What can this teach us, that we may use in our worship? There is a teaching in the book Sha'ar Ha-Kedusha by R. Chaim Vital, of blessed memory: "The evil inclination in man is patterned on the four elements from which human beings and the entire universe are fashioned. From the element of Fire comes anger. From the element of Air comes pride… From the element of Earth comes sloth and indifference."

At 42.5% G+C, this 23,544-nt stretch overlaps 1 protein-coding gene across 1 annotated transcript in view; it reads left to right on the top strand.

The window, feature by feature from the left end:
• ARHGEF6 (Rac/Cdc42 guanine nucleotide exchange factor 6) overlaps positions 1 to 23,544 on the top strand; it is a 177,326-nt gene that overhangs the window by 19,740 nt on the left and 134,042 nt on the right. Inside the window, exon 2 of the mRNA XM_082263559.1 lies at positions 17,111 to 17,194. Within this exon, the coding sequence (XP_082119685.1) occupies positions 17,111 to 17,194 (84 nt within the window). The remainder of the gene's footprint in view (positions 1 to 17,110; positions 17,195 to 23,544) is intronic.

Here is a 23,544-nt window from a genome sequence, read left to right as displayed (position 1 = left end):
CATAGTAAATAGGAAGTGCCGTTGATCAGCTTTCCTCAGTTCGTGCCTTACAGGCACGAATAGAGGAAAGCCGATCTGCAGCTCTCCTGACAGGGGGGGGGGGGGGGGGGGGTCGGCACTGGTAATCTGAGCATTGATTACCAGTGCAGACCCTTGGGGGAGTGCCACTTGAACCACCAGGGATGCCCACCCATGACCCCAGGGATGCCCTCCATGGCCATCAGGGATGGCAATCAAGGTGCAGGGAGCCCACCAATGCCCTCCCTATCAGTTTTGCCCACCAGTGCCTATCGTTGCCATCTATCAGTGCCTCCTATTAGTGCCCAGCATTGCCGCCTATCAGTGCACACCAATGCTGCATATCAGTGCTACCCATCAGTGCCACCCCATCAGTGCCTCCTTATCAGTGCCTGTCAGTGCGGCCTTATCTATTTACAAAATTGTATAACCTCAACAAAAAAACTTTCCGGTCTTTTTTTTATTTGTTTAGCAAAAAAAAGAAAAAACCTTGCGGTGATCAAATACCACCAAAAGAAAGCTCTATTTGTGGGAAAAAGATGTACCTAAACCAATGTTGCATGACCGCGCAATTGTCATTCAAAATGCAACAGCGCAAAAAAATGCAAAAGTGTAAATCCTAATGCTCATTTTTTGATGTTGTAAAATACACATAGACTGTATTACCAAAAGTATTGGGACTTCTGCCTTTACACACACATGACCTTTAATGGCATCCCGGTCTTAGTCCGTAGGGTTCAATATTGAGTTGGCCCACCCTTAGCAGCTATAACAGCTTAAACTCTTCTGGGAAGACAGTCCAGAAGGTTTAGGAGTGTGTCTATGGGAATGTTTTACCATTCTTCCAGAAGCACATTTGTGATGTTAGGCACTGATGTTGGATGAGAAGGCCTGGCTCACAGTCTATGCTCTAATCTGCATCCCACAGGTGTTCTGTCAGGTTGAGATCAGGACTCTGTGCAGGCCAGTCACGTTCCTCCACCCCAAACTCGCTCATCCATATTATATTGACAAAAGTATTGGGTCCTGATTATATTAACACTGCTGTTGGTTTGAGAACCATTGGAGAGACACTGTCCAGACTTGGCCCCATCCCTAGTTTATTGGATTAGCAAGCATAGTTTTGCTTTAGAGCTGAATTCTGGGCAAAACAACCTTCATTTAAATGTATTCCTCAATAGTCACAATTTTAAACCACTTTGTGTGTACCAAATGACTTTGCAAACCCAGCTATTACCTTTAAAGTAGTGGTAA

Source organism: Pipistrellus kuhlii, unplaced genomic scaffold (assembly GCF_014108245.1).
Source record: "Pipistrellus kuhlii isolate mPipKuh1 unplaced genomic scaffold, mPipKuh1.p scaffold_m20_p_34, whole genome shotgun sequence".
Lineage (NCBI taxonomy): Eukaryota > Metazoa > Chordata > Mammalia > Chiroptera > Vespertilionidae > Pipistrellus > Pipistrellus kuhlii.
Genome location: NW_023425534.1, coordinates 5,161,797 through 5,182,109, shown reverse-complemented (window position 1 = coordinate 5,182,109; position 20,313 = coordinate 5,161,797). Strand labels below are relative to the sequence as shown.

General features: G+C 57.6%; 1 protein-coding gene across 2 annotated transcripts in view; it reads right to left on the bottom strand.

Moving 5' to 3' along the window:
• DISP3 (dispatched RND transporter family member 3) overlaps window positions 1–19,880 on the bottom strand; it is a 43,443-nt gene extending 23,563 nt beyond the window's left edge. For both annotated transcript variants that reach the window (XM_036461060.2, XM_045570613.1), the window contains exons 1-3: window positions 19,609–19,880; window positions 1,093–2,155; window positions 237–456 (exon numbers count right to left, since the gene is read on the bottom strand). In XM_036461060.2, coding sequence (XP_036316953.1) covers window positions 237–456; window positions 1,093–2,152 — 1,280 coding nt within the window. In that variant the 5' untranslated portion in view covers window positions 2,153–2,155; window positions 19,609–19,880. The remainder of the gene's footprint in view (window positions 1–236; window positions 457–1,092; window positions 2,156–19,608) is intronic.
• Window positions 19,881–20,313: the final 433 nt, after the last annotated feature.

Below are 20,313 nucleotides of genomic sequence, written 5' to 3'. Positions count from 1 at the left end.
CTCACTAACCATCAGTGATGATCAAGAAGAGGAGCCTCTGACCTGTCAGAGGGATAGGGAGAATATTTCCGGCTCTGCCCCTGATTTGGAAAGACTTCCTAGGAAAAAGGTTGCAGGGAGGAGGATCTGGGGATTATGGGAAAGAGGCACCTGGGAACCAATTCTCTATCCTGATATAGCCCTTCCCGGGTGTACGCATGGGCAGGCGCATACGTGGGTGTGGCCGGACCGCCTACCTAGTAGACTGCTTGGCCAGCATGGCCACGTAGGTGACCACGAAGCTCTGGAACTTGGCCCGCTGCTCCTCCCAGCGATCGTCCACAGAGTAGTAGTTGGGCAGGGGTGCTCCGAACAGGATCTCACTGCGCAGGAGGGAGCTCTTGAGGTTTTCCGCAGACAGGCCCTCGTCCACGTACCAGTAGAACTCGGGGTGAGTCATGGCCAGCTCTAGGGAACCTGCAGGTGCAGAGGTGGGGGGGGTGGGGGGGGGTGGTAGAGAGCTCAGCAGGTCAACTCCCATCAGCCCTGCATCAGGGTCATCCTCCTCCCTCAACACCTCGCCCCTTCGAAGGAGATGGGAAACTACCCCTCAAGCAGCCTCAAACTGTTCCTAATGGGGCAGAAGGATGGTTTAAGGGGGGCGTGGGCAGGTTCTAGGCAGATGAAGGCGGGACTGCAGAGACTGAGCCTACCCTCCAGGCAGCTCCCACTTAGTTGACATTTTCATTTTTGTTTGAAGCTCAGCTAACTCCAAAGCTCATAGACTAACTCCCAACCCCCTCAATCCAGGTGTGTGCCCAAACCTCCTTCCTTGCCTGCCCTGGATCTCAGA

In his holy book (Imrei Elimelech (p.40), my late father, of blessed memory, explains how one may exploit the passion inherent in the evil inclination derived from the element Fire by harnessing it to good purpose and using it to worship God. "The same passion a person might use to do wrong can be used for doing good, because a person in his progress toward spiritual renewal can utilize passion. However, the principle does not work with the characteristic of sloth and indifference resulting from the evil inclination derived from the element Earth. There, we are dealing with Amalek, who functions by chilling the passions of the Jewish people. Indifference and cynicism are devoid of passion, so they cannot be inverted and sanctified." (ibid. pp. 264-265)